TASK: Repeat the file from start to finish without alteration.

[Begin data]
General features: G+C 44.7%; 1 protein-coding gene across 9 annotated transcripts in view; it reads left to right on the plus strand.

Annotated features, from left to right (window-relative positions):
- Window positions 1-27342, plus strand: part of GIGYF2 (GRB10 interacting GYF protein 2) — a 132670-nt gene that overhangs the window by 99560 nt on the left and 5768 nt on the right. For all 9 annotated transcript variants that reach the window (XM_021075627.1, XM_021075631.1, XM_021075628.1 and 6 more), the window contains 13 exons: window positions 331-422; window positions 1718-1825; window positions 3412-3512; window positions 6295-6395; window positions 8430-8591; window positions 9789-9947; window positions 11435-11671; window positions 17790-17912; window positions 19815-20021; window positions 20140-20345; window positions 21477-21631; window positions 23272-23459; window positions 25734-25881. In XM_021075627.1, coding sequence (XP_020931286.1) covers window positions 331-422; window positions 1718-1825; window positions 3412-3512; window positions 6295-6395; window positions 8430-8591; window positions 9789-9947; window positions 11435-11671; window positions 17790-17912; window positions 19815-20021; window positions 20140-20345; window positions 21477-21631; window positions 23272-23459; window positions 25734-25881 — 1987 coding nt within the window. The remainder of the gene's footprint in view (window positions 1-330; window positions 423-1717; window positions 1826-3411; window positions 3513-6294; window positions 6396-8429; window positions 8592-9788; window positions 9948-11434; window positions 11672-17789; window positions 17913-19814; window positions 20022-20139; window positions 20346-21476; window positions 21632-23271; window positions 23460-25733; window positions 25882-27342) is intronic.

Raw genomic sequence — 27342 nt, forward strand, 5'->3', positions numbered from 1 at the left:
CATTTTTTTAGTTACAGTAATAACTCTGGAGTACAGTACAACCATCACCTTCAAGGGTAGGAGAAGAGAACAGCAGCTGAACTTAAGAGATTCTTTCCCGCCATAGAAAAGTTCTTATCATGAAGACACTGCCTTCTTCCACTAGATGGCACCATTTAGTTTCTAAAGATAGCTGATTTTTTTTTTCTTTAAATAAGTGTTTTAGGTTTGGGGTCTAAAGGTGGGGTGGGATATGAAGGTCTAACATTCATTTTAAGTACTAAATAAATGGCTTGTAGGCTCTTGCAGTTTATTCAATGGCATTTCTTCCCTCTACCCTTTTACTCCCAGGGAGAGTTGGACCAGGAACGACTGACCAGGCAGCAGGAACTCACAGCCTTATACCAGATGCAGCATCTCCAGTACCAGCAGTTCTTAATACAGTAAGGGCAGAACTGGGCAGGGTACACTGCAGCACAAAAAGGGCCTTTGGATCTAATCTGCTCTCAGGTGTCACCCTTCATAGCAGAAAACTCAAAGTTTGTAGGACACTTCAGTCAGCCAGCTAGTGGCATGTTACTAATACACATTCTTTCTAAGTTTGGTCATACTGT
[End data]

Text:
General features: G+C 44.7%; 1 protein-coding gene across 9 annotated transcripts in view; it reads left to right on the plus strand.

Annotated features, from left to right (window-relative positions):
- Window positions 1-27342, plus strand: part of GIGYF2 (GRB10 interacting GYF protein 2) — a 132670-nt gene that overhangs the window by 99560 nt on the left and 5768 nt on the right. For all 9 annotated transcript variants that reach the window (XM_021075627.1, XM_021075631.1, XM_021075628.1 and 6 more), the window contains 13 exons: window positions 331-422; window positions 1718-1825; window positions 3412-3512; window positions 6295-6395; window positions 8430-8591; window positions 9789-9947; window positions 11435-11671; window positions 17790-17912; window positions 19815-20021; window positions 20140-20345; window positions 21477-21631; window positions 23272-23459; window positions 25734-25881. In XM_021075627.1, coding sequence (XP_020931286.1) covers window positions 331-422; window positions 1718-1825; window positions 3412-3512; window positions 6295-6395; window positions 8430-8591; window positions 9789-9947; window positions 11435-11671; window positions 17790-17912; window positions 19815-20021; window positions 20140-20345; window positions 21477-21631; window positions 23272-23459; window positions 25734-25881 — 1987 coding nt within the window. The remainder of the gene's footprint in view (window positions 1-330; window positions 423-1717; window positions 1826-3411; window positions 3513-6294; window positions 6396-8429; window positions 8592-9788; window positions 9948-11434; window positions 11672-17789; window positions 17913-19814; window positions 20022-20139; window positions 20346-21476; window positions 21632-23271; window positions 23460-25733; window positions 25882-27342) is intronic.

Raw genomic sequence — 27342 nt, forward strand, 5'->3', positions numbered from 1 at the left:
CATTTTTTTAGTTACAGTAATAACTCTGGAGTACAGTACAACCATCACCTTCAAGGGTAGGAGAAGAGAACAGCAGCTGAACTTAAGAGATTCTTTCCCGCCATAGAAAAGTTCTTATCATGAAGACACTGCCTTCTTCCACTAGATGGCACCATTTAGTTTCTAAAGATAGCTGATTTTTTTTTTCTTTAAATAAGTGTTTTAGGTTTGGGGTCTAAAGGTGGGGTGGGATATGAAGGTCTAACATTCATTTTAAGTACTAAATAAATGGCTTGTAGGCTCTTGCAGTTTATTCAATGGCATTTCTTCCCTCTACCCTTTTACTCCCAGGGAGAGTTGGACCAGGAACGACTGACCAGGCAGCAGGAACTCACAGCCTTATACCAGATGCAGCATCTCCAGTACCAGCAGTTCTTAATACAGTAAGGGCAGAACTGGGCAGGGTACACTGCAGCACAAAAAGGGCCTTTGGATCTAATCTGCTCTCAGGTGTCACCCTTCATAGCAGAAAACTCAAAGTTTGTAGGACACTTCAGTCAGCCAGCTAGTGGCATGTTACTAATACACATTCTTTCTAAGTTTGGTCATACTGT